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Unformatted text preview: 1 POPULATION GENETICSThe five conditions required for HardyWeinberg equilibrium are: 1. Large population size 2. Mating must be at random with respect to the phenotypic trait 3. No migration 4. No net change in allele frequencies as a result of mutation 5. No advantage to individuals carrying particular alleles at a locus If these conditions are satisfied, then there should be no change in allele frequencies across generations. So, if we have information about allele or genotype frequencies for one generation, we can determine the expectedgenotypic frequencies for future generations under HardyWeinberg equilibrium. We compare expectedfrequencies (assuming equilibrium) with observedfrequenciesif they match we assume the 5 conditions are satisfied, and if they don't match, then we can determine which condition is violated. There are several different ways to use information about genotype and allele frequencies, depending on what you know at the beginning and what you want to find out. I. How to estimate genotype frequencies if you know allele frequencies: IA. If HardyWeinberg assumptions are valid for the populationExample: Begin with a population of 1000 breeding adult budgerigars, in which there are two alleles at a feather color locus. In the parental generation, the frequency of the y allele = q = 0.2, and the frequency of the Y allele = p = 0.8. Check: Allele frequencies at a given locus must add up to 1.00 (this is a math check ; it does not say anythingabout equilibrium). Here, 0.2 + 0.8 = 1.0. 1.Suppose we want to know: What is the expected frequency of an offspring in this population with the yy genotypeor the YY genotype? The chances that an egg drawn at random from this population has the y allele = q. Similarly, the chances that a sperm drawn at random has a y allele = q. The chances that an offspring will obtain two y alleles = q x q = q2. In this population, q = .2, so the likelihood of getting a yy genotype = q2= .04 Similarly, the chances of getting two Y alleles, one from each parent = p x p = p2. In this population: .8 x .8 = 0.64 2.Suppose we want to know: What is the expected frequency of a heterozygote? There are two ways this could happen: (i). Egg = y and sperm = Y : q x p = qp = .8 x .2 = .16 OR (ii). Egg = Y and sperm = y : p x q = pq = .2 x .8 = .16 2 Hence, the likelihood of getting a heterozygote is qp + pq—we add the two ways together to account for both of them. Notice that qp + pq is the same thing as 2pq. In this example, 2pq = .16 + .16 = .32. If HardyWeinberg conditions are satisfied, the expected genotype and phenotype frequencies in the offspring generation should be: GenotypesPhenotypesq2= .04 4% homozygous recessives blue p2= .64 64% homozygous dominants green 2pq = .32 32% heterozygotes green Check...the genotype frequencies at a given locus must add up to 1.00....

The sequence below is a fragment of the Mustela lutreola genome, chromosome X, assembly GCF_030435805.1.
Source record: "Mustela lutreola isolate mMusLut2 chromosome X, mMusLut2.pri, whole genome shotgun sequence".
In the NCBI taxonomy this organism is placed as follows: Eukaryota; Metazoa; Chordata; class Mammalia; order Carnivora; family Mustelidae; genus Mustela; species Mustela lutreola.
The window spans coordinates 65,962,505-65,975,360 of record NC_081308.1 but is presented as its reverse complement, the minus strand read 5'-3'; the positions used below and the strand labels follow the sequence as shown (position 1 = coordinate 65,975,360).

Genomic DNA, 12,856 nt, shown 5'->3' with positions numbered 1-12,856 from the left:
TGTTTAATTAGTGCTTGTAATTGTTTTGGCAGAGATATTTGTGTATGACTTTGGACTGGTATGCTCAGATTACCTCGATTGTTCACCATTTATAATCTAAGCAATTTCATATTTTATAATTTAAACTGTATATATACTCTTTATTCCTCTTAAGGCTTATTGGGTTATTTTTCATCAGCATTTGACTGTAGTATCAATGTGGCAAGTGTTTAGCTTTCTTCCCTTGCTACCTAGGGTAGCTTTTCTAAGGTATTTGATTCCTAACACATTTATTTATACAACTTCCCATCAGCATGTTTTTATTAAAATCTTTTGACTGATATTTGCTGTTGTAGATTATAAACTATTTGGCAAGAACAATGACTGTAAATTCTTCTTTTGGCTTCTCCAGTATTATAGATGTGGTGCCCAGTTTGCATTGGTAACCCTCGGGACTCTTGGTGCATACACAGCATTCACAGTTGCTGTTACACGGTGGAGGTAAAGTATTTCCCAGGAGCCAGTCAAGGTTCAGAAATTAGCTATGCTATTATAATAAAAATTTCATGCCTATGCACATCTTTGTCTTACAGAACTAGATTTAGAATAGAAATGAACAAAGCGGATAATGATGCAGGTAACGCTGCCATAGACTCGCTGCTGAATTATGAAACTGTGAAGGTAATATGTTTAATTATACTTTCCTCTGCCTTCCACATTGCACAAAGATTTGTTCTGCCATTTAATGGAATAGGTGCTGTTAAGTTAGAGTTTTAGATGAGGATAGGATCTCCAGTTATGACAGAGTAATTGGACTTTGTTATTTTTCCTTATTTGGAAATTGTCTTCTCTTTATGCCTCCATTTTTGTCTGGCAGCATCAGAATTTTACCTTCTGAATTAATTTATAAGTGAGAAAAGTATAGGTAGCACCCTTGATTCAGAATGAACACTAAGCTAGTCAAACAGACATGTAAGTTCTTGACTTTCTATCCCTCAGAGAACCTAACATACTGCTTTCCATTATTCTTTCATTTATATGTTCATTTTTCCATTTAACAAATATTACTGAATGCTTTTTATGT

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 Spring '09
 SchwartzandKeen
 Genetics, Evolution, Population Genetics

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